Amyotrophic lateral sclerosis in Finland. I: An epidemiologic study

Acta Neurol Scand. 1977 Sep;56(3):185-93. doi: 10.1111/j.1600-0404.1977.tb01424.x.


The prevalence of ALS and its distribution in Finland was investigated on the basis of prevalence numbers by counties. On the prevalence day, 1 January 1973, 168 ALS patients were found alive. They were collected from hospital records and the registers of the National Pension Institute. The prevalence was 3.56 cases per 100,000 populations, 4.25/100,000 for men and 1.92/100,000 for women, which gave a male to female prevalence ration 1.5 to 1. The distribution of the disease was uneven in the country being more frequent in the southeastern counties. The disease was contracted earlier (at 51.9 years of age) and its course was slower (3.7 years up to the prevalence day) in the prevalence material than in cases derived from the mortality statistics (58.0 years at the onset and duration of 2.6 years, respectively). This is explained by the dropping out of some of the younger and/or more benign cases from the mortality statistics. This seems to be true also in other countries.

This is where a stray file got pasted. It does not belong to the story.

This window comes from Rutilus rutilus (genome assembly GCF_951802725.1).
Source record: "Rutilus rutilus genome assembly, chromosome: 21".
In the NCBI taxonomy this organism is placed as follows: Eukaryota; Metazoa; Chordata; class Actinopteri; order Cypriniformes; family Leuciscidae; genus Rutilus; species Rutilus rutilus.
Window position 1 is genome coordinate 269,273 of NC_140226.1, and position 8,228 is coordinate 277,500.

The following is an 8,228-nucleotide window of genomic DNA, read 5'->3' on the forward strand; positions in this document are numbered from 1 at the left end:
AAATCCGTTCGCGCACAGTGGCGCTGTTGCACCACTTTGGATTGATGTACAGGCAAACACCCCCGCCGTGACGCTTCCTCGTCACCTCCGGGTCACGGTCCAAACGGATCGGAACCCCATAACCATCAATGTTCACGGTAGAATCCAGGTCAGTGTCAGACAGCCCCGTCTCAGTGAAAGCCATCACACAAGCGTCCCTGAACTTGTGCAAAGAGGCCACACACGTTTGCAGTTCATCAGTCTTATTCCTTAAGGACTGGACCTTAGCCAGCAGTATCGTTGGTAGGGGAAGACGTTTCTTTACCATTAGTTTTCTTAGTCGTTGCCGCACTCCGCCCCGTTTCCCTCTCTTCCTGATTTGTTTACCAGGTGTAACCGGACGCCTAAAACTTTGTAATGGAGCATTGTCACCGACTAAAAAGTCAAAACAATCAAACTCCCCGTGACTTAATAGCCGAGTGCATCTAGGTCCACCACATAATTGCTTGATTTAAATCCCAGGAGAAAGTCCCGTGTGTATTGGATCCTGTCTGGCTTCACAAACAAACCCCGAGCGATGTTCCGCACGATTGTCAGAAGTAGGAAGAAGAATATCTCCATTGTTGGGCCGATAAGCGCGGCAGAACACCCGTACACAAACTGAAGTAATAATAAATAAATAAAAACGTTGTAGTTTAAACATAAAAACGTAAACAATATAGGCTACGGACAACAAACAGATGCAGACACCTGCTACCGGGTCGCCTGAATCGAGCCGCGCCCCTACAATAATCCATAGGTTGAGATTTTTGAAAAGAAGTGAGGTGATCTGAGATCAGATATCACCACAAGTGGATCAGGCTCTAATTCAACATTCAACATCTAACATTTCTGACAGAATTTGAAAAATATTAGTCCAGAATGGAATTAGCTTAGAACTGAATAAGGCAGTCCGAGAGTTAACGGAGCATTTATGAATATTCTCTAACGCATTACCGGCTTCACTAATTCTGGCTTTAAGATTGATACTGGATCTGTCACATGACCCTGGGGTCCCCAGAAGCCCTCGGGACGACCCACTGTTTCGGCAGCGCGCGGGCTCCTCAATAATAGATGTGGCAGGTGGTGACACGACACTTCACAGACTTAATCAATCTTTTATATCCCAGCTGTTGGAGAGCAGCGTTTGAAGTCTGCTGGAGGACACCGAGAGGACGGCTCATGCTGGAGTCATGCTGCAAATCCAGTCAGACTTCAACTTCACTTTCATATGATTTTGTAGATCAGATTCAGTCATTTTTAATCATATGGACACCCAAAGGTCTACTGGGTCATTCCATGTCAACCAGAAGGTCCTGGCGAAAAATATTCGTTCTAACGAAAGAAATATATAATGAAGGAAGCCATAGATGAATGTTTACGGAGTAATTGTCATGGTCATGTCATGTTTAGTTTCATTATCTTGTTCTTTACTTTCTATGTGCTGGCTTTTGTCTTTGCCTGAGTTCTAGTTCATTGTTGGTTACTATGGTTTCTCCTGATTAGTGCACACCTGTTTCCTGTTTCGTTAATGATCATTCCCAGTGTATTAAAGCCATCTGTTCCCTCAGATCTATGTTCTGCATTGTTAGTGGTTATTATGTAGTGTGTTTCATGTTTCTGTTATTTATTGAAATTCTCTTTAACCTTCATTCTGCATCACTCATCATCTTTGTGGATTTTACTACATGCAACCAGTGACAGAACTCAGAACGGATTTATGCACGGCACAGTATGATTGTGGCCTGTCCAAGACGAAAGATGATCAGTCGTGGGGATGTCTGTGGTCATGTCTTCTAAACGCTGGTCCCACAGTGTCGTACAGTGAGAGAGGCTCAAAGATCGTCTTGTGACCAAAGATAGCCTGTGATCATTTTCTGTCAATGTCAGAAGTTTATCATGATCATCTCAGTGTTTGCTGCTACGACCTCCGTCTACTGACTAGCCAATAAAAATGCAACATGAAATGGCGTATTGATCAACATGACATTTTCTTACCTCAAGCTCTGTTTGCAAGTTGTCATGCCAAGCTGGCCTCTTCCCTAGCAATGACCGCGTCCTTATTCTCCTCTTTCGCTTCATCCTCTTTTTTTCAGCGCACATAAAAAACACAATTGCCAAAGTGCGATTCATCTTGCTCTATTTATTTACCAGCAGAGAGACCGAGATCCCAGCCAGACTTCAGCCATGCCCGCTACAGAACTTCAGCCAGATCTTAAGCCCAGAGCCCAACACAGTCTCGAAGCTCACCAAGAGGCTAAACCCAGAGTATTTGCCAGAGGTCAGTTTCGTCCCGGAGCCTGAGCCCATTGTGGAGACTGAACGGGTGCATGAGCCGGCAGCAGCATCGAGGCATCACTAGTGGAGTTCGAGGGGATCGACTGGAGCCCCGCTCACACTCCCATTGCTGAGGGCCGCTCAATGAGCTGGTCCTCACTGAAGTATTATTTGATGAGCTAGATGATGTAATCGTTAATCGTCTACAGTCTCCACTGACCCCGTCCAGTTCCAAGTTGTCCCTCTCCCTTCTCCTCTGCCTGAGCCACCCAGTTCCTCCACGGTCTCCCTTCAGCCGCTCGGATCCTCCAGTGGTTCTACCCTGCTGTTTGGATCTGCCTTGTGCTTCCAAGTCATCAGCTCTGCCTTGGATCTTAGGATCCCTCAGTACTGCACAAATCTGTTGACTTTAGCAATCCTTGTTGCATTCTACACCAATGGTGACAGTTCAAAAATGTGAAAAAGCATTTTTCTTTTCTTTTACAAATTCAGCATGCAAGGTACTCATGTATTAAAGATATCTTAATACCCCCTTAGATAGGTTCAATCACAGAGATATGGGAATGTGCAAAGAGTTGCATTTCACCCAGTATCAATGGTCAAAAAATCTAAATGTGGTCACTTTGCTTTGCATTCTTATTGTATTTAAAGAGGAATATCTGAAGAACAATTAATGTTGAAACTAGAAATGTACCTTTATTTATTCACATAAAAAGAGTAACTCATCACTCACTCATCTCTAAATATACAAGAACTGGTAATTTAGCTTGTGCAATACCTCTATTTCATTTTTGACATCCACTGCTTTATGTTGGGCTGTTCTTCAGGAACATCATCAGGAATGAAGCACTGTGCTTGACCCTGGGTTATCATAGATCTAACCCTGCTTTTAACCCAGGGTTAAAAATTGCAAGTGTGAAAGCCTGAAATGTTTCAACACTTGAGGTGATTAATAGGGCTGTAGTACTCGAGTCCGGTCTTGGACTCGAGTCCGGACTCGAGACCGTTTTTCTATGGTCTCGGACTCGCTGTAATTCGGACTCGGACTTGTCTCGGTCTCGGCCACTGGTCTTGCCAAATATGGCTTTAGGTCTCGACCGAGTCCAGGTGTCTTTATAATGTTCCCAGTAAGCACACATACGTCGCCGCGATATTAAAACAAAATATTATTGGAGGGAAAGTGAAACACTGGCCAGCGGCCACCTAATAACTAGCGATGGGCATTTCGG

MeSH terms

  • Adult
  • Age Factors
  • Aged
  • Amyotrophic Lateral Sclerosis / epidemiology*
  • Amyotrophic Lateral Sclerosis / mortality
  • Female
  • Finland
  • Humans
  • Male
  • Middle Aged
  • Sex Factors